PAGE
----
I can’t think of any one person who was most influential in my career. Everyone I worked with as a dancer gave me something unique—a different perspective on the work, a sense of discipline, a new or different way of being an artist.
What teacher had the most influence on your career?
I didn’t start serious dance training until my family moved to San Diego when I was in high school. I began taking classes at San Diego Ballet, and then I was a theater major and dance minor at San Diego State University. The dance program at that time was focused on modern dance, but I had a jazz teacher named Day Power (yes, that was his name) who really pushed me to dance fearlessly. I was a good jazz dancer, and he later encouraged me to teach, which I did for a time. Later, when I moved to New York City, I studied for a number of years with Larry Stevens, who was rather eccentric, but an excellent teacher, and one who taught me a lot in a short period of time. I haven’t seen him in years and I’m not sure whatever happened to him, but he was marvelous. I owe him a lot.
What was the most memorable dance experience you can remember?
In 1982 I was a young dancer cast in the revival of Little Me, a show Fosse had choreographed and co-directed twenty years earlier. He wasn’t involved in the revival but did come in during previews to stage one of the numbers with his original choreography. Fosse was like God to the dancers and we worked like demons to give him the performances he demanded. It was this personal experience that I used to open my book. I vividly remember arriving for the first day of rehearsals with Fosse, and all of us were keyed up, ready to really dance. But he didn’t start with the dance. Rather, he began with the actors and the scene leading into the song and dance, setting the tone for what would come next. He worked with the musical director to bring music in quietly under the dialogue. When song and dance were finally introduced, it all felt organic, as if one flowed from the other naturally. It was a lesson in musical staging I still remember, and one of the reasons he was so revered.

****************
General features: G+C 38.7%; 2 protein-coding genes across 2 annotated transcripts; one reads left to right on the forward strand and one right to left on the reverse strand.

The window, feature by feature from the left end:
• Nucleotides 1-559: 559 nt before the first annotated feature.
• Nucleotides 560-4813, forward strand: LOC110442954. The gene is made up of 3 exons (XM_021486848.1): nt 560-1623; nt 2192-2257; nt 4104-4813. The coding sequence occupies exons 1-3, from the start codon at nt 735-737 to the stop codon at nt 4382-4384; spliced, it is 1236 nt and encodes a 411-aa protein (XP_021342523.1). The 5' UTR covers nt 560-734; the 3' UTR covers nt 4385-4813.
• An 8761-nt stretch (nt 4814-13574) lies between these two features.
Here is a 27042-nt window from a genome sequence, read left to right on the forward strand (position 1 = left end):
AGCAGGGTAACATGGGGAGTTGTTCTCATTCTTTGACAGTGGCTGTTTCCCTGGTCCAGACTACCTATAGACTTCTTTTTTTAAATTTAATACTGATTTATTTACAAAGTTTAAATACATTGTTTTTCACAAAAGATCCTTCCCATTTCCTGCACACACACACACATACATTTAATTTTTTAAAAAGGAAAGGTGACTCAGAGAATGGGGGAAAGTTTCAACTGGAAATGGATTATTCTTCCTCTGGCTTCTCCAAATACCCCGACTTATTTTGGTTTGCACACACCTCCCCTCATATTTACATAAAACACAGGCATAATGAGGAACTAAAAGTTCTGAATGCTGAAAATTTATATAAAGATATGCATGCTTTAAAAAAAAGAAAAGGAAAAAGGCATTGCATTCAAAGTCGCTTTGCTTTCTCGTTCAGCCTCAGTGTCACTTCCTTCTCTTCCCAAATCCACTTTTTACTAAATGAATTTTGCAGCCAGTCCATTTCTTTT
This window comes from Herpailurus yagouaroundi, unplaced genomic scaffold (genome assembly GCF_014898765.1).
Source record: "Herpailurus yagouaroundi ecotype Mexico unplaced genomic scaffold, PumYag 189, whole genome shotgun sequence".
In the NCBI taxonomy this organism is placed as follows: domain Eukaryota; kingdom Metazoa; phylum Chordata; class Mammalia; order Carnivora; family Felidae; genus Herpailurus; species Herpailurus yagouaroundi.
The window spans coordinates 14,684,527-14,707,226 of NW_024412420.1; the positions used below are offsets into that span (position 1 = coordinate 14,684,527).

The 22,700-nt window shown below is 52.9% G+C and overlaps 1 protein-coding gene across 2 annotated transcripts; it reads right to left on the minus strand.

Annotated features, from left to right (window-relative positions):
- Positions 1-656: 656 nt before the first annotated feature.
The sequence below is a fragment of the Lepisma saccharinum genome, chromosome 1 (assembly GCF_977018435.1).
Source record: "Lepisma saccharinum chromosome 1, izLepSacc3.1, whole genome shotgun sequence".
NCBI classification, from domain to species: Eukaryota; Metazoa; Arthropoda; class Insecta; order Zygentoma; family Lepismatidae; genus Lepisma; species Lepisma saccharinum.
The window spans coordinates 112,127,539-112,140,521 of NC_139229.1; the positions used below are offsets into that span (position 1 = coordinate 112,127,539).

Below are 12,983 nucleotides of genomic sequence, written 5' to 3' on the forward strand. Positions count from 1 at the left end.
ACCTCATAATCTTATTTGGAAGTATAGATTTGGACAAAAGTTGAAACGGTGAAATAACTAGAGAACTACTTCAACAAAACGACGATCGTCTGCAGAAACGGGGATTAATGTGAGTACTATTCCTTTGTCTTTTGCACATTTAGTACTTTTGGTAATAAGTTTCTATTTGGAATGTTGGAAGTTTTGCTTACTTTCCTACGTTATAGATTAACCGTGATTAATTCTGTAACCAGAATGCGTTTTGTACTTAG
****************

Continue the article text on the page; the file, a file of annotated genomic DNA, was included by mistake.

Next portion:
Do you have a most frightening or funny dance experience you can remember?
At one point during the number we were working on with Fosse, I was required to pick up the girl next to me and sit her on my shoulder. At that time, I was very bad at performing lifts—I was skinny and had no upper body strength. The original 98-pound weakling! (I won’t tell you how many girls I dropped during my career. . . .) Well, I was panicked, convinced I couldn’t do it. But before I knew it, Fosse was standing in front of me, staring me in the eye, and giving me a count off: “5-6-7-8.” I don’t know where the strength came from, but I was so anxious to please him that I instantly became super-human and lifted her right up. I credit Fosse with curing my fear of doing lifts!
What experience or legacy would you like to pass on to the next generation?
I would encourage young dancers to take every opportunity to dance, regardless of the venue or location. I can remember passing up a few things that I later regretted, and those experiences were lost to me. I would also encourage them to be happy when good things happen for their peers. It’s so much easier to be happy for others than to harbor resentments and nurse grievances. And the good will you send out always comes back to you.